Shrinking Globe: Global Health and Social Media

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Discussion of how social media can be used to enhance global health.

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Shrinking Globe: Global Health and Social Media

  1. 1. The Shrinking Globe: Social Media and Global Health Mark, Ryan, MD Ranit Mishori, MD, MHS
  2. 2. 2 Activity Disclaimer ACTIVITY DISCLAIMER It is the policy of the AAFP that all individuals in a position to control content disclose any relationships with commercial interests upon nomination/invitation of participation. Disclosure documents are reviewed for potential conflicts of interest (COI), and if identified, conflicts are resolved prior to confirmation of participation. Only those participants who had no conflict of interest or who agreed to an identified resolution process prior to their participation were involved in this CME activity. Ranit Mishori and Mark Ryan have indicated they have no relevant financial relationships to disclose.
  3. 3. What is social media? • Online tools • Share ideas and user-generated content • Engagement • Without regard to distance or location 3
  4. 4. The wide world of social media 4
  5. 5. What is Twitter? • Very short (140-character) messages. • Users identified by their “handle” @name. • Posts (“tweets”) are shared among account “followers”, and can be shared (“re- tweeted”, or “RT”) with other users. • Twitter can be accessed by SMS/text. 5
  6. 6. Making sense of Twitter 6
  7. 7. Global twitter activity: “where there is electricity, there are tweets” 7
  8. 8. Using Twitter in global health: Organizational updates 8
  9. 9. @WHO Tsunami related Tweets managing radiation exposure • Iodized #salt doesn't have enough #iodine to protect you from radiation. Too much #iodizedsalt can cause poisoning. #japan #globalhealth • Consult your #doctor before taking #iodine pills. Do not self-medicate! http://tiny.cc/qgp4p #radiation #tsunami #japan #globalhealth 9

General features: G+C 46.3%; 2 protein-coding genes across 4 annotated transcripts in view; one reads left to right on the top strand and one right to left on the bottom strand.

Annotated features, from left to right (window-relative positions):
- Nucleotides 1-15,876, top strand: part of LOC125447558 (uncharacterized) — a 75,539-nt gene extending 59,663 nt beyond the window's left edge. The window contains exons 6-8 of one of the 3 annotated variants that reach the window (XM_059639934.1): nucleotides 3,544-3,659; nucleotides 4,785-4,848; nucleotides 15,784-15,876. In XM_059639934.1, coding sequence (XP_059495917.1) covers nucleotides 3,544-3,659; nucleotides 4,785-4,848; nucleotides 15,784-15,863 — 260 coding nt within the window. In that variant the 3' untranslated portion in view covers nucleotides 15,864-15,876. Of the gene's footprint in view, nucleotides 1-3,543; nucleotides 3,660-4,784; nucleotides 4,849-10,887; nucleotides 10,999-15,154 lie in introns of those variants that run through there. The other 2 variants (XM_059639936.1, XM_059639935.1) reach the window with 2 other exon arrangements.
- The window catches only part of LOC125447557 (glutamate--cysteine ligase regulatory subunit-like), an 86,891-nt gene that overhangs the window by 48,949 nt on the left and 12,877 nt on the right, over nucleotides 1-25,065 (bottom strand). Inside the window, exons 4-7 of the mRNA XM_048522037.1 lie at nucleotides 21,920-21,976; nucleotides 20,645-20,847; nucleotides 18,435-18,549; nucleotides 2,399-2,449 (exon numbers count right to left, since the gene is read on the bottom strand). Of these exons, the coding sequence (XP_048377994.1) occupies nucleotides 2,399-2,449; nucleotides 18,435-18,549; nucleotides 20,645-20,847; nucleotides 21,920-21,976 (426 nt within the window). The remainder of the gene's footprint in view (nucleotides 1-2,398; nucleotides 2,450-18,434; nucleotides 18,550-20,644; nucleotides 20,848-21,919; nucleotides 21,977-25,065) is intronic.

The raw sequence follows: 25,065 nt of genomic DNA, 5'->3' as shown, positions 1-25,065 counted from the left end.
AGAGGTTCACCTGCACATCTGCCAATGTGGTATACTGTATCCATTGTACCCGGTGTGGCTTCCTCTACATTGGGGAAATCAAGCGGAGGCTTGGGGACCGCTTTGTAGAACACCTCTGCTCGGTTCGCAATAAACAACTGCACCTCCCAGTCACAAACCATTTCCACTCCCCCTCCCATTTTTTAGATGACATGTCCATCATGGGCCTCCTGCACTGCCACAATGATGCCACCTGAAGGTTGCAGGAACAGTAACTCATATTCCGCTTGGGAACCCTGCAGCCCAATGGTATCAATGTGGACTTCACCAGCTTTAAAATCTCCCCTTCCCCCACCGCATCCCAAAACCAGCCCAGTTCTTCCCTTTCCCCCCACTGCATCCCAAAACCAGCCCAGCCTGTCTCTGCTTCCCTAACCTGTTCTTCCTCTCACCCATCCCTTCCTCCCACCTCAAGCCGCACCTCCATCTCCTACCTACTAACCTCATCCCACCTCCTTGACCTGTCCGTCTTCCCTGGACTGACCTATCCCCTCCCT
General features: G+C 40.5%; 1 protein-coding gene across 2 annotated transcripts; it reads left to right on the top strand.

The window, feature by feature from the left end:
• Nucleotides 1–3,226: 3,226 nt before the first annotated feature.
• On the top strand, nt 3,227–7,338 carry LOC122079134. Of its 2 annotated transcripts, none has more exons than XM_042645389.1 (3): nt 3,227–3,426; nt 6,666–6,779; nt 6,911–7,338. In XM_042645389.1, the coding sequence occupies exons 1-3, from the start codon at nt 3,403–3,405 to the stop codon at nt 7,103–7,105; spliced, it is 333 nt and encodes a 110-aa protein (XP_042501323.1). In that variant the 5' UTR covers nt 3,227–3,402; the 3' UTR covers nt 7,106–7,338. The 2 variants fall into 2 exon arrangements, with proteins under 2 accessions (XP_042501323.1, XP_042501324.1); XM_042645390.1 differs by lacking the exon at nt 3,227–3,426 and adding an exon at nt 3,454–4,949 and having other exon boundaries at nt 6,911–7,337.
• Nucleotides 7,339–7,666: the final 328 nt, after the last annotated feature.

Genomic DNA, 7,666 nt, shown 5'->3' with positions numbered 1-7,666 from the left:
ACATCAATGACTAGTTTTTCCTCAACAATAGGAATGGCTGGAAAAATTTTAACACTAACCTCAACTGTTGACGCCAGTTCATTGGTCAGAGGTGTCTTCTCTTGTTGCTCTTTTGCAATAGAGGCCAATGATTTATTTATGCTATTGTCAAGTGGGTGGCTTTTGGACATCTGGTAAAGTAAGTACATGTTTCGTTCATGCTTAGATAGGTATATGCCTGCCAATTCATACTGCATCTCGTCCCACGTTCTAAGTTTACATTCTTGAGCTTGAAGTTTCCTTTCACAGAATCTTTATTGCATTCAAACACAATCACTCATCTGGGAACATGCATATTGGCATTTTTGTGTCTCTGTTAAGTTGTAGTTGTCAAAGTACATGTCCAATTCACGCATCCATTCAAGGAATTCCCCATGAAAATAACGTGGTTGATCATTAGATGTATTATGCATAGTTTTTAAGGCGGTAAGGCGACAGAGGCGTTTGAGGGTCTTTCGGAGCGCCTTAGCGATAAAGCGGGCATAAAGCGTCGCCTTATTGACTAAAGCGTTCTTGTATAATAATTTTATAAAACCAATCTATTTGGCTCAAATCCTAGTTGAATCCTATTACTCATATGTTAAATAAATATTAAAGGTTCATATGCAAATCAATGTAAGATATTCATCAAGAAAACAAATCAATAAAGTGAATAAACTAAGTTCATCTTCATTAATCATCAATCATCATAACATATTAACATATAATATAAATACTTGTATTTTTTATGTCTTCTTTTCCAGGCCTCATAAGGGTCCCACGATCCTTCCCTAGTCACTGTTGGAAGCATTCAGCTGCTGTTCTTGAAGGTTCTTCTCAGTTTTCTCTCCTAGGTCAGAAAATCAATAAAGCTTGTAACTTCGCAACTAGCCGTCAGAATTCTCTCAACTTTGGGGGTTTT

10. 10. Using Twitter in global health: Organizational updates 10
  11. 11. Using Twitter in global health: Connections and collaborations 11
  12. 12. Using Twitter in global health: Sharing known resources • A message from Gabon: a request for help for clinical resources to assess CVD risk. 12
  13. 13. Using Twitter in global health: Education and public health • @bnwomeh: Want to teach a course on #globalhealth? Check out this catalogue of "Educational Modules" from @CUGHnews http://t.co/cJIX1l5e6F #meded • @jeffsturchio: Check out these ten game changing #globalhealth innovations in new Innovations Report: [http://t.co/SxY8CbGD9L] #Innovations2015 13
  14. 14. Using Twitter in global health: Disease surveillance 14
  15. 15. Using Twitter in Disease Surveillance • “…Our results show that estimates of influenza-like illness derived from Twitter chatter accurately track reported disease levels”. Signorini A, Segre AM, Polgreen PM (2011) The Use of Twitter to Track Levels of Disease Activity and Public Concern in the U.S. during the Influenza A H1N1 Pandemic. PLoS ONE 6(5): e19467 15
  16. 16. Who’s Tweeting? • WHO: @WHO • UNHCR: @refugees, @refugeewomen • PAHO/WHO: @pahowho • CDC Global: @CDCGlobal • World Bank: @WorldBank • USAID Global Health: @USAIDGH • Gates Foundation: @gatesfoundation • Gates Foundation HR: @JobsAtGates • Fogarty International Center at NIH: @Fogarty_NIH • The Lancet: @TheLancet • Duke Global Health: @DukeGHI • Michael Kidd, WONCA: @WONCApresident 16
  17. 17. 17
  18. 18. Who’s Tweeting NOW? • The discussion on the conference hashtag #AAFPGlobal can be seen here. 18
  19. 19. Thank You! • @RichmodDoc • @ranitmd 19

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